Dancer in the Dark was not a bad experience, but a rather underwhelming one considering the high praise I constantly hear about it. Admittedly I went in to the film carrying 3 (kind of) negative variables:
1. I hadn't warmed to Von Trier yet
2. I don't really…
A devastating, yet beautiful movie about the destruction of beauty, and loss of innocence. Björk shines in the lead role, and the musical numbers are great, especially the "I've seen it all"-number.
Recommended and shit.
This would be my fourth film from Lars von Trier (if you count Nymphomaniac as two separate films, that is). Thus far it's certainly my favourite, though that's more for appreciation than actual enjoyment.
It's obviously not a film I went in expecting to "enjoy", but even in terms of emotional resonance it left much to be desired with me. I like films to have an emotional impact on me, as weird as that is, I like to get upset at the tragedies of the characters. But for me, Dancer in the Dark just kind of made me a bit, well, gloomy. An uncomfortable watch for most of its runtime and never shying away from being emotionally manipulative whenever it…
~Apart of my December Challenge~ [12/100]
Sometimes the cinematography took away from my emotions (the "documentary" cameras, and the lack of a 1960's feel for a movie set in that time), so I didn't cry as much as I should've. Nevertheless, it was still really good and original.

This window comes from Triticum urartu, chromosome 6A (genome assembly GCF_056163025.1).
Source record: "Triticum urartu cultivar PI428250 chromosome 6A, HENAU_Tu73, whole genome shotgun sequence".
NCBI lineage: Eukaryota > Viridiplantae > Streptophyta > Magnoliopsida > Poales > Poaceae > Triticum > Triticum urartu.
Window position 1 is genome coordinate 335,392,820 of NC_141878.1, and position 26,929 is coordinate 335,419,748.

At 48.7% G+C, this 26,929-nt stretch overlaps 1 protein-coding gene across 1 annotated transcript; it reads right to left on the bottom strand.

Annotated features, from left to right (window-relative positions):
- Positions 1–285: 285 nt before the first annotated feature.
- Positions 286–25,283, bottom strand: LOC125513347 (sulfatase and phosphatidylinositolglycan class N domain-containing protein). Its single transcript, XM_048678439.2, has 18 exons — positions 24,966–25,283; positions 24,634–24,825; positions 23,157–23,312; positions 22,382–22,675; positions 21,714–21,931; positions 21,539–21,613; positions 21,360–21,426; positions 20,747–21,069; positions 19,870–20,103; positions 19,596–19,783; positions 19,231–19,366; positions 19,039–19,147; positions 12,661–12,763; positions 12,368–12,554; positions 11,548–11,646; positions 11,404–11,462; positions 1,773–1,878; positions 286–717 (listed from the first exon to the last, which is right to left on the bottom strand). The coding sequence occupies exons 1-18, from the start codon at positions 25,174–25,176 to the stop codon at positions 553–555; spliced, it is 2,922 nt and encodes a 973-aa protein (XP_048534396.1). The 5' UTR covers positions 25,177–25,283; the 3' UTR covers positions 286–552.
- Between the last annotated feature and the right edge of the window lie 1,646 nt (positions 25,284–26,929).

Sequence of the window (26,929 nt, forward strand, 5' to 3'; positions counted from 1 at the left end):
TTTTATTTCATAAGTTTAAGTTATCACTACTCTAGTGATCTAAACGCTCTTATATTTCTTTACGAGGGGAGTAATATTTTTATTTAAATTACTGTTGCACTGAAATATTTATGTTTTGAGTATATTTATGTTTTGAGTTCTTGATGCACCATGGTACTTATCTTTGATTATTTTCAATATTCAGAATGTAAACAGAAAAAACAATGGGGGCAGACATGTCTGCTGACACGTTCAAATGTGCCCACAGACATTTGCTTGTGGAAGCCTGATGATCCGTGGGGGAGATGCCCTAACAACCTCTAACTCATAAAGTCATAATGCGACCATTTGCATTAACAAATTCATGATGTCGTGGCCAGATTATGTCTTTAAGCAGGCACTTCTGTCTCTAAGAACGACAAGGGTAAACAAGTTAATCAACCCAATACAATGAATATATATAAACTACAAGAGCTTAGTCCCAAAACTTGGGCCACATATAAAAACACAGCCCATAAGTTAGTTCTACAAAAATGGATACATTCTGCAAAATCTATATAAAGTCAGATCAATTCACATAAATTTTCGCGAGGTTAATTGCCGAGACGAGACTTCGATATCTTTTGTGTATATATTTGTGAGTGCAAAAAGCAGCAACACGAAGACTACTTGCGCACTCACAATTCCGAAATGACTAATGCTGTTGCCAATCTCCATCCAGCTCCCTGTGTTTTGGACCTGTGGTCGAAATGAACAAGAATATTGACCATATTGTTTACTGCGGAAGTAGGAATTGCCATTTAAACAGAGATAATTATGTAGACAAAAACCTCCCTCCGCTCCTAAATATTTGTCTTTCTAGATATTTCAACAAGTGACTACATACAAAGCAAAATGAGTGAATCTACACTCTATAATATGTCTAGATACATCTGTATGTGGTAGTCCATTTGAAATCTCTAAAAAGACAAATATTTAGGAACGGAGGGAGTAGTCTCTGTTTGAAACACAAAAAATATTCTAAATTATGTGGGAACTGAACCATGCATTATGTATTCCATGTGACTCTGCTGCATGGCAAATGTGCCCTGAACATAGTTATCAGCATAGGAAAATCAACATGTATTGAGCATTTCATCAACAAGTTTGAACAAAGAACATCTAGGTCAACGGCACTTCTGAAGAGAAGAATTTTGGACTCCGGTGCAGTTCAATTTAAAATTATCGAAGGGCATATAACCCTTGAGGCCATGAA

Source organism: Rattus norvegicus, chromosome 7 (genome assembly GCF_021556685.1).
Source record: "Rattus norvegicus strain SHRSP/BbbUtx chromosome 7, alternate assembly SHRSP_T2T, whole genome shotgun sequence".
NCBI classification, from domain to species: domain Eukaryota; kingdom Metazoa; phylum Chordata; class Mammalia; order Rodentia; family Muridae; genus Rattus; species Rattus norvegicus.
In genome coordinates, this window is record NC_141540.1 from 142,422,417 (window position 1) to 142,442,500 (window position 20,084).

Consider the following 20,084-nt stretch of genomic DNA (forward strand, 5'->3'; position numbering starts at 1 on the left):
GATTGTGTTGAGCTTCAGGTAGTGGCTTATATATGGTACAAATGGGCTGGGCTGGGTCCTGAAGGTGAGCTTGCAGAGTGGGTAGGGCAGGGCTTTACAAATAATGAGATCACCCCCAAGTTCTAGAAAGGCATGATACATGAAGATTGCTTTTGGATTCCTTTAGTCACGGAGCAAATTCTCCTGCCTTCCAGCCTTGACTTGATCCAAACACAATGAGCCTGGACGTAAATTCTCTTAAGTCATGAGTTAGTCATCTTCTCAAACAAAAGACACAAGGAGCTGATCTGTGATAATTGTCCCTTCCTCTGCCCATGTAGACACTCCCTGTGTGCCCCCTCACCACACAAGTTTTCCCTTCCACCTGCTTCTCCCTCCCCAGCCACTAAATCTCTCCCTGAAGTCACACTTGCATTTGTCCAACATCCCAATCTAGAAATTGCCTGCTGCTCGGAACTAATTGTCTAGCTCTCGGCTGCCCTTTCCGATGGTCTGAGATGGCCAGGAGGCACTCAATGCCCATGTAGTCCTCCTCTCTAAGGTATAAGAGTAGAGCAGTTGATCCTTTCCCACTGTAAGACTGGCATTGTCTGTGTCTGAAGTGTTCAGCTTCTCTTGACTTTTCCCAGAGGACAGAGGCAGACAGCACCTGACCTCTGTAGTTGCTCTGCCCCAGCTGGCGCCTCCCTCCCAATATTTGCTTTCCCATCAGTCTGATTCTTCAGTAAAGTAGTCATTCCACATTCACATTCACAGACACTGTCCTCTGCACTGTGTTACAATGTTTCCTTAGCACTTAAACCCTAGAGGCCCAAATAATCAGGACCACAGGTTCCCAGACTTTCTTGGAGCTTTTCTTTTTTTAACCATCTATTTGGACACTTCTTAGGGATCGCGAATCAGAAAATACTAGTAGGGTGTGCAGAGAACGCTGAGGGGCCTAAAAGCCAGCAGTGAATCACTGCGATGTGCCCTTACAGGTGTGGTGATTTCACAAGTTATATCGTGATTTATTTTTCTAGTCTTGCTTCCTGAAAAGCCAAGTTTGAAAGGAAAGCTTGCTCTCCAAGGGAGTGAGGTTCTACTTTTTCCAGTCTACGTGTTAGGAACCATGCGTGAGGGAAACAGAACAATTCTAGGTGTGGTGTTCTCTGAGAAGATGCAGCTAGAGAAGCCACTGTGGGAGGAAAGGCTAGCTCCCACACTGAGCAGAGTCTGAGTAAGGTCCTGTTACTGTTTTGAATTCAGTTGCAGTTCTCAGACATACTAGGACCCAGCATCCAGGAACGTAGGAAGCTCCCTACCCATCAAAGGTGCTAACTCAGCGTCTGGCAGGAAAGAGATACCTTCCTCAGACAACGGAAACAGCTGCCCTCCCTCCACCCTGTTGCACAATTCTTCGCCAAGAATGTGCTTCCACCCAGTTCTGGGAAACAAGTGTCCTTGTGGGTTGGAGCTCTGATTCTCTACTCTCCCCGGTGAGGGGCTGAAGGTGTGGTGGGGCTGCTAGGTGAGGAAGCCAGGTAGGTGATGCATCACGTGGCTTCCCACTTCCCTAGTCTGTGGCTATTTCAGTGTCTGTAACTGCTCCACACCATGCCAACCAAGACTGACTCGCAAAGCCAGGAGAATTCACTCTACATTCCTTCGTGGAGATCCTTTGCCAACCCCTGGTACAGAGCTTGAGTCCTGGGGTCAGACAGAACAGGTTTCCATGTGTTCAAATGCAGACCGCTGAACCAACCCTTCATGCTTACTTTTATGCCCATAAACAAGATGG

Standing maudlin head
Dancer in the Dark is one of the saddest movies I've ever watched. Björk gave a truly powerful performance, and makes me wish she had acted in more movies. The songs in this movie are excellent, and "I've Seen It All" may be my favourite song in a movie of all time. The musical sequences well very uniquely done, with loads of stationary cameras filming simultaneously. The editing was a bit jerky, which is sort of a signature of Lars von Trier. Another signature of his is the handheld Dogme 95 style of shooting, with a bit of a gritty look to it, which in my opinion, fit the movie pretty well.
Phenomenal performance from Björk. One for the all time halls. Absolutely beautiful and devastating. Just go read FilmApe's review, he says it all.
I've never seen something so shocking, so raw, so full of truth and yet have musical numbers. This is a special film. It is something that I attach to at levels where it does not make me cry, but it rocks the insides.
I love Lars von Trier and I also love Björk.
I hate musicals, but I loved this movie. ;-)
Get prepared to cry two gallons!!!
But it's not everyday that you cry because of von Trier!!!
As Bjork's unique voice wafts and cuts above the flow of lo-fi digital images, it is difficult to deny the strange and powerful cumulative affect of Lars von Trier's Dancer in the Dark. Released in 2000, two years after his only Dogma 95 film The Idiots, Dancer in the Dark represents the director at his most scathing, playful, and divisive. In fact it is the dissonance of the first two adjectives that resulted in the third. At the time of its release, it seemed that the entire range of emotions were had by critics in response to the film. Strong political statements and overwhelming emotions rarely mix well for critics, given their sensitivity and wariness to manipulation.
Lars von Trier…
- A Trip to the Moon
- The Great Train Robbery
- The Birth of a Nation
- Les Vampires
- The Racket
- 7th Heaven
- Sunrise: A Song of Two Humans
- Chang: A Drama of the Wilderness
Every film that has ever been nominated for an Academy Award in any category. Enjoy!
- Citizen Kane
- 2001: A Space Odyssey
- Tokyo Story
- The Rules of the Game